Nature's not much for subtlety. Just ask Chris Tangey, the man who watched in awe as a 100-foot-high (30-meter-high) whirlwind of fire tore around a patch of Australian Outback on Tuesday (Sept. 11).
Filmmaker Chris Tangey captured rare video footage, a still of which is seen here, of a "fire devil" in the Australian Outback. CREDIT: Chris Tangey via Youtube user stilltalkincrazy
Tangey, a filmmaker, managed to capture some very rare footage of the startling phenomenon while out scouting locations near Alice Springs, Australia, according to The Australian.
One term for the event he recorded, a fire tornado, is a misnomer, according to Mark Wysocki, New York's state climatologist and a professor of atmospheric sciences at Cornell University. The columns of spinning fire are much more similar to dust devils than tornadoes, Wysocki said.
"I would just call them fire vortices but that doesn't sound so sexy to the public, so I would call them fire devils," he told Life's Little Mysteries.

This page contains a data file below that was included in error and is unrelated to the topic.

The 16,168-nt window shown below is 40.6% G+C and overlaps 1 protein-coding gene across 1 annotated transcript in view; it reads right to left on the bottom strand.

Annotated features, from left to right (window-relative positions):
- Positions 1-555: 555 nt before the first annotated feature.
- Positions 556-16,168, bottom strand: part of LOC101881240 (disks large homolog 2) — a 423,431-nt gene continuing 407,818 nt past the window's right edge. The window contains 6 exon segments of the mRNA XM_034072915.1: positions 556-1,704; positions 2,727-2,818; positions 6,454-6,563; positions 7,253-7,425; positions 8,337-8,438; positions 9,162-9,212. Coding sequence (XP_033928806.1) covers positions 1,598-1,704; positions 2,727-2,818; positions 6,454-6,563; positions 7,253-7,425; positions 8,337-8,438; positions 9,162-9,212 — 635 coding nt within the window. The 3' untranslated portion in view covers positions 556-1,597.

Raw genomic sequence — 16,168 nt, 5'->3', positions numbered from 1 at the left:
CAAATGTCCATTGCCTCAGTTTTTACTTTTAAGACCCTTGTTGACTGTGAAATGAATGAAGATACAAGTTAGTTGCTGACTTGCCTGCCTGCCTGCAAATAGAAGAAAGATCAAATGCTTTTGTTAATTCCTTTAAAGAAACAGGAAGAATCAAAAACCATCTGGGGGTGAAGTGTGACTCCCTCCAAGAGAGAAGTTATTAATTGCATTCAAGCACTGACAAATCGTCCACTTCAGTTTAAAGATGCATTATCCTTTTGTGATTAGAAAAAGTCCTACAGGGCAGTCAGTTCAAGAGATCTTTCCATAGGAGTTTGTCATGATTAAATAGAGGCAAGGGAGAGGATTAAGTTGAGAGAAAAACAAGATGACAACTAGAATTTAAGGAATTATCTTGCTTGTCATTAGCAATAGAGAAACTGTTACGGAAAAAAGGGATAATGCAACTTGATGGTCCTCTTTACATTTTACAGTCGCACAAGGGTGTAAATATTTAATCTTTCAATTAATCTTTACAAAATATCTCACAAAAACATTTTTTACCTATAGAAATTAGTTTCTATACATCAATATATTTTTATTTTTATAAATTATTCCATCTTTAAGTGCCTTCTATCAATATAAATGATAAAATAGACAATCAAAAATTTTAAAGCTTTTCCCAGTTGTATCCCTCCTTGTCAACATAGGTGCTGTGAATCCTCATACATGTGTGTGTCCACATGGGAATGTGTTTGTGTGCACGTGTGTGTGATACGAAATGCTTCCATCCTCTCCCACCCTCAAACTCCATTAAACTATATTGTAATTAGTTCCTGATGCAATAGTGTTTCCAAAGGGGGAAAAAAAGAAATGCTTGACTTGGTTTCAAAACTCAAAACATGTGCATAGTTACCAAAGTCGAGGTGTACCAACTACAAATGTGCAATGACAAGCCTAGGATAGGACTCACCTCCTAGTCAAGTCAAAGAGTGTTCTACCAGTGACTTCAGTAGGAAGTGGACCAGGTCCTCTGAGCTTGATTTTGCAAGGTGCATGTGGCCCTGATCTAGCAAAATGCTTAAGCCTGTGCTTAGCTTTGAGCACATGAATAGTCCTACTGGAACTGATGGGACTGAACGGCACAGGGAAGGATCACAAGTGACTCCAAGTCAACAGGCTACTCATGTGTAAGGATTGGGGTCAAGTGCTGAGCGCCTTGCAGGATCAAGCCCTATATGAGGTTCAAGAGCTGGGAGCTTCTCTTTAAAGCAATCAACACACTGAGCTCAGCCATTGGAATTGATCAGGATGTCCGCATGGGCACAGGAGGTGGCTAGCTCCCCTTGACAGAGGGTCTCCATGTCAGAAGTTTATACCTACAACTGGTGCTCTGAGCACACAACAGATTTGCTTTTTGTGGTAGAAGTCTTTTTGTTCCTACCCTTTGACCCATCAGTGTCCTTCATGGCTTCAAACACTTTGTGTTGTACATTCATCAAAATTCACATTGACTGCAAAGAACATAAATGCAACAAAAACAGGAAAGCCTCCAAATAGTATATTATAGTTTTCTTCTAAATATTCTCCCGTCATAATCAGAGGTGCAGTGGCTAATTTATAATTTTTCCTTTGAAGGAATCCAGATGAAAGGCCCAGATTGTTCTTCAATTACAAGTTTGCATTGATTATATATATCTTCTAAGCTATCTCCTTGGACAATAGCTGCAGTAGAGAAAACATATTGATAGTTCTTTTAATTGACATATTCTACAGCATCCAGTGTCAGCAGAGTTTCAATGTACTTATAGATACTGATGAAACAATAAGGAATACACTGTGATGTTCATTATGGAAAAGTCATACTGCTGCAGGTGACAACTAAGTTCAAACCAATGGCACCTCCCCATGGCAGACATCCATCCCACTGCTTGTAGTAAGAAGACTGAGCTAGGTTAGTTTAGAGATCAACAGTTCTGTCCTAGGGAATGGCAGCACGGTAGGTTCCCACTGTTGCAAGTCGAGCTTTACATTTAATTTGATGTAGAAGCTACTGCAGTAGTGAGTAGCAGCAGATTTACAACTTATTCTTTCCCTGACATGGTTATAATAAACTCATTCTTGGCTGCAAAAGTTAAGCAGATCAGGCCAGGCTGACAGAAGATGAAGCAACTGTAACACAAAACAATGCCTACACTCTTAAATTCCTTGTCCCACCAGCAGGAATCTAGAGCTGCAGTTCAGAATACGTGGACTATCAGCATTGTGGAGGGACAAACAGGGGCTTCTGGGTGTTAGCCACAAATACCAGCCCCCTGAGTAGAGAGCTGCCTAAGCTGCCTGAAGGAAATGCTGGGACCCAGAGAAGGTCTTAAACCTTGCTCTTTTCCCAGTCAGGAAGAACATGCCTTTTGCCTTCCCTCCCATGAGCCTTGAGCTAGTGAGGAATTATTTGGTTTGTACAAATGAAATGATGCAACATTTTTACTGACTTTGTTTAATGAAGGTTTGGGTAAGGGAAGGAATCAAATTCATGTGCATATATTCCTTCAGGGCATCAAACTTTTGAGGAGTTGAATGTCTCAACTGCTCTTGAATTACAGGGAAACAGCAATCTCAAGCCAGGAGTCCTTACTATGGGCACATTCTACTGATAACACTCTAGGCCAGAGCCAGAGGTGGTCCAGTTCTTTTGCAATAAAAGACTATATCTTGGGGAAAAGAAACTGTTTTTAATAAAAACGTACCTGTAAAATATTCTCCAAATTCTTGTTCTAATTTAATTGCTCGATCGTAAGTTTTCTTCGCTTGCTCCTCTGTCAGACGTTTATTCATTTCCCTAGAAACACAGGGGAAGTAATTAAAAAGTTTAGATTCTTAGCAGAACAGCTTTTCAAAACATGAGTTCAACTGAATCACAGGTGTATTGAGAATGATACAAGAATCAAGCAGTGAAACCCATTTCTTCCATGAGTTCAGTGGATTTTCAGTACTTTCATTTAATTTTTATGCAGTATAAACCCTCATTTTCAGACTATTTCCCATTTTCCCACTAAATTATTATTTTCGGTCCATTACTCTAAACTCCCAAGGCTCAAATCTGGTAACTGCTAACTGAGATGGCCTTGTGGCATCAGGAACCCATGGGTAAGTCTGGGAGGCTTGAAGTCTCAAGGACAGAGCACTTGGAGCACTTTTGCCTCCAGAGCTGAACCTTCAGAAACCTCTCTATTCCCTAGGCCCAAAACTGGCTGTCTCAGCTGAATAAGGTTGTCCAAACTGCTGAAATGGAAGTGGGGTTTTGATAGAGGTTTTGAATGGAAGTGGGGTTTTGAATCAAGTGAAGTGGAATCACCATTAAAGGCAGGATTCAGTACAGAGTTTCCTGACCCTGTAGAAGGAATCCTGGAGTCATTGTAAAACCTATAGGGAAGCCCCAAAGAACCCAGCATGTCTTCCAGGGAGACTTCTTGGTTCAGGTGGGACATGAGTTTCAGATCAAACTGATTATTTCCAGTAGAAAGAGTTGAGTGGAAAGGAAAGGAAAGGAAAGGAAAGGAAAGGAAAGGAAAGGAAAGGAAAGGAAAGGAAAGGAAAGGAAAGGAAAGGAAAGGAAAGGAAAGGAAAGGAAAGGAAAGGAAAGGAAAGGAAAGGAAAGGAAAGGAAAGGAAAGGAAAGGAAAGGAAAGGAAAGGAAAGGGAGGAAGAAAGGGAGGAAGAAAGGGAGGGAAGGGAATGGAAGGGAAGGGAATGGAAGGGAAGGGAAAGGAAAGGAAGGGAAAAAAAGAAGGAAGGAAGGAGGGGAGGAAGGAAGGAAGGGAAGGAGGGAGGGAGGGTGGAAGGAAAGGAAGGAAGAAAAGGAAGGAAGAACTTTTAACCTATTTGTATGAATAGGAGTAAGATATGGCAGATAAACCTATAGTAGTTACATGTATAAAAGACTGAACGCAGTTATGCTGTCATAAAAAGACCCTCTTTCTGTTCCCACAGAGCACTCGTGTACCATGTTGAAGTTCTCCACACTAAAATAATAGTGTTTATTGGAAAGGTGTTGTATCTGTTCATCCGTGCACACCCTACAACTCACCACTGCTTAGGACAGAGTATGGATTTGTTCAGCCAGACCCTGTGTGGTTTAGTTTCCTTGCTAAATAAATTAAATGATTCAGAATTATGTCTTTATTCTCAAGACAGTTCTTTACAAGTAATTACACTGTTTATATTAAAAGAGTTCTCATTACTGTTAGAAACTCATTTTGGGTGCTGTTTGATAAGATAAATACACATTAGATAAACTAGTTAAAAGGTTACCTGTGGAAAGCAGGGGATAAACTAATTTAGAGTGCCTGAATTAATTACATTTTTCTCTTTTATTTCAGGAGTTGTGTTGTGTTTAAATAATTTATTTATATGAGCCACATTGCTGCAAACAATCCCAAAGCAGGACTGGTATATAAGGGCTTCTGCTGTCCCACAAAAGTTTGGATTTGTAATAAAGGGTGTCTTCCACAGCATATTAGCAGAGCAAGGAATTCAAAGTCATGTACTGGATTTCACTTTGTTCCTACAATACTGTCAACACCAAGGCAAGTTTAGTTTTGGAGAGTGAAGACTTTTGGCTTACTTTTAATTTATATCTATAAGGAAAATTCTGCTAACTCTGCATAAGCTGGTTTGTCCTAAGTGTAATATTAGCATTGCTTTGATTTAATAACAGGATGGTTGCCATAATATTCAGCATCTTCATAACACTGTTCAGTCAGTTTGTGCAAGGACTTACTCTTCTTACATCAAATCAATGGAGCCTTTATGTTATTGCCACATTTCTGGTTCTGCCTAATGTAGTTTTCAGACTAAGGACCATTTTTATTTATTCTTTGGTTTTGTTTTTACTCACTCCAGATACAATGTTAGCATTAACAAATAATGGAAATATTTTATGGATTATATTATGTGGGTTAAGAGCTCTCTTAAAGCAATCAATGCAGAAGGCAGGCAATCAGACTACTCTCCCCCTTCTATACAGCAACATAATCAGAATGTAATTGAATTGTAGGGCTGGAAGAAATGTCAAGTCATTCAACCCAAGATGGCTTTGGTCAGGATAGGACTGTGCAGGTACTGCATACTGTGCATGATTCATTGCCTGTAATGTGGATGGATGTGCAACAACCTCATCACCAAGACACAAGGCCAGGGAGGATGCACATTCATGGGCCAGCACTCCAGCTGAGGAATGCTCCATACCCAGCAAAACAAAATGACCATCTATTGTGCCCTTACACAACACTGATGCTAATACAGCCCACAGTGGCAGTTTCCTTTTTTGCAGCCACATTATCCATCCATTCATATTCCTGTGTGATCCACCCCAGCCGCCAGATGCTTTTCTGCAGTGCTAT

See the video live here.
A very active pattern, which is expected to bring showers and thunderstorms, will remain in the Detroit area through the weekend.
A tropical threat from the Atlantic on the United States and Caribbean islands may increase into next week.
United States residents may pay higher heating costs this fall as colder air is expected to grip the Rockies and Plains at times and some quick-hitting chilly shots may impact the Northeast.
Rescue efforts are underway in Hiroshima, Japan, after several landslides buried people and caused severe damage on Wednesday morning, local time.
Monsoonal moisture from the tropics is bringing heavy rainfall to the Phoenix area and other parts of the Southwest.
A long-lived and intense thunderstorm dumped hail that ended up being measured in feet in some parts of Mexico City Sunday afternoon and evening.
Cutbank, MT (1992)
Temperature drops from 87 degrees to 49 degrees in 8 hours.
Houston, TX (1999)
105 degrees, new record for date.
New Jersey (1999)
A few waterspouts were spotted in Delaware Bay, and another at Cape May Point. A waterspout moved inland and became an F2 tornado injured one person in Holgate, New Jersey.